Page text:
Sanchez, whose first movie was the legendary Blair Witch Project, has made a career out of creating atmospheric horror films in which the audience is never 100% positive about what they’re seeing. One of the things I liked most about this film – and in fact of all of Sanchez’ films – is that he casts doubt on the evidence of your senses. Is that really ghostly whispers or the minds of the protagonists playing tricks on them?

It helps having an unknown actress throwing down a powerful performance in the lead. Gretchen Lodge doesn’t have a lot of on-screen experience but she makes up for it with a nuanced performance that captures her fragile psyche as well as her dangerous and unpredictable aspect. If Molly isn’t genuinely beset by supernatural forces then she is surely psychotic and maybe even schizophrenic. That you cannot be certain which is both a tribute to the writers and to Lodge herself.

The problems here are also in the writing; there are some logical leaps of faith that are a little bit too much to ask of the audience, particularly when it comes to how other characters react to Molly. For example, if Molly were truly having so many problems in the house, why not go stay with her sister who evidently lives close enough by to make regular visits? Also, there’s a sense that some of the elements have been seen before, like the horny pastor. That little subplot doesn’t really work and could easily have been excised from the film to the movie’s benefit.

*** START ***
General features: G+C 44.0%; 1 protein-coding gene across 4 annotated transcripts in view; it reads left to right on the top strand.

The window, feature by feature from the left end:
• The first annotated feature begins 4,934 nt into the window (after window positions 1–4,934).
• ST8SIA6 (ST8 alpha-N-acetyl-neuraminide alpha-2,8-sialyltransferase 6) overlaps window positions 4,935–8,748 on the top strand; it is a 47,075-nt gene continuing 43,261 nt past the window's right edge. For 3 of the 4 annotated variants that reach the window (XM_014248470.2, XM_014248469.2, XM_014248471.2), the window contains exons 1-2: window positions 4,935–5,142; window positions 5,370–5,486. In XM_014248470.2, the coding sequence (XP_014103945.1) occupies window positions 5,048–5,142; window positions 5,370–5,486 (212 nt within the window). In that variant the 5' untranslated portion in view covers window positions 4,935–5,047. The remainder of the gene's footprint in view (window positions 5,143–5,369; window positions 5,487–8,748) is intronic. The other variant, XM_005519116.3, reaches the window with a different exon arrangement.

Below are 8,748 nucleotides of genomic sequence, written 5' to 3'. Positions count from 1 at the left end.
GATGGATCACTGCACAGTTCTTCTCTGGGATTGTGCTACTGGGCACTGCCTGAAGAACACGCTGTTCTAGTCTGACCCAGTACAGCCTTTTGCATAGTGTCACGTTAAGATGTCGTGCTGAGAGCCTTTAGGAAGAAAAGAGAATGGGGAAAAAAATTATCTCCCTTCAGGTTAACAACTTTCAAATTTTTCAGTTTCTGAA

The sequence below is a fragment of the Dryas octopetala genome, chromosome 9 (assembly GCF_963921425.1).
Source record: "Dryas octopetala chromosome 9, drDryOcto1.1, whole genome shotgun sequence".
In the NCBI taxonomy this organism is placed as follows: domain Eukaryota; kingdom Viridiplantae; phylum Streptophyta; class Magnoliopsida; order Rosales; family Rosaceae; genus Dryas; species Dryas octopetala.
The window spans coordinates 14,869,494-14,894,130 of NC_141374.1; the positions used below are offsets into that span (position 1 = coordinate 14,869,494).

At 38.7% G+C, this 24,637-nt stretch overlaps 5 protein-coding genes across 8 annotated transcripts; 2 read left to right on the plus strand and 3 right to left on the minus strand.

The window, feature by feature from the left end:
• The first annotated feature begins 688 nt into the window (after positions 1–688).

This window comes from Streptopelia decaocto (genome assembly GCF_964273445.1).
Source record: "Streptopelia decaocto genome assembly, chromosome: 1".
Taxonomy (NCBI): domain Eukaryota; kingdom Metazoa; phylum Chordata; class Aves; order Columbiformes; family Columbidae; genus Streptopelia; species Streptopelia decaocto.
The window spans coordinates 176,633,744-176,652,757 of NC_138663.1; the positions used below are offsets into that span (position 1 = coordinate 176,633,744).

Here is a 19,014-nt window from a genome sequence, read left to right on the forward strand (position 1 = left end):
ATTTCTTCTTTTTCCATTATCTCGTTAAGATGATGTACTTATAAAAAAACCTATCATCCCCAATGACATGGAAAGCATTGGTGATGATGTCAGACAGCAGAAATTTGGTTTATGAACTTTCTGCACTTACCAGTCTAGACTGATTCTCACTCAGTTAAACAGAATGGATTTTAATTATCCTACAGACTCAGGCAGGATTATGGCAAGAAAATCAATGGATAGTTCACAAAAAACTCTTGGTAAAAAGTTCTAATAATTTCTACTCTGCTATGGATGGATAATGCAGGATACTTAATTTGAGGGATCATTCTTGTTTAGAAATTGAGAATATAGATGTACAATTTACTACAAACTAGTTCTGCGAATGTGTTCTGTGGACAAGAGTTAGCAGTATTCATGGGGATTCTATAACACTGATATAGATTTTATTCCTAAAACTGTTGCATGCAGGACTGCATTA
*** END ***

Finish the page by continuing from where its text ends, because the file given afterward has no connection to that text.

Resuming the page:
Da Queen didn’t like this movie at all when we saw it at the Florida Film Festival, but then again these are the types of movies she really doesn’t care for at all so that must be taken with a grain of salt. There are a good deal of things that work here, particularly in regards to keeping the audience guessing about Molly’s veracity. That makes this the kind of movie that is a candidate for repeated viewings as audiences will want to see it again with a different point of view in mind. This isn’t a remarkable film – it’s too cliché for that – but it is genuinely spooky and innovative in its own way. If Sanchez could have tightened up a few things here and there he’d have made a genuine classic.

REASONS TO GO: Creepiness factor through the roof. Lodge performs well in a demanding role.

REASONS TO STAY: Lapses in logic. A bit too vague in places.

FAMILY VALUES: There is graphic violence and sexuality, some disturbing images, nudity, drug use and let’s throw in some bad language for good measure.

TRIVIAL PURSUIT: This is Gretchen Lodge’s first feature film.

CRITICAL MASS: As of 5/20/12: Rotten Tomatoes: 50% positive reviews. Metacritic: 50/100.The reviews are decidedly mixed.

COMPARISON SHOPPING: Silent House

COLONIAL LOVERS: The home in the film is an actual Colonial dwelling in Maryland not far from where The Blair Witch Project was shot.

FINAL RATING: 6.5/10

NEXT: Dark Shadows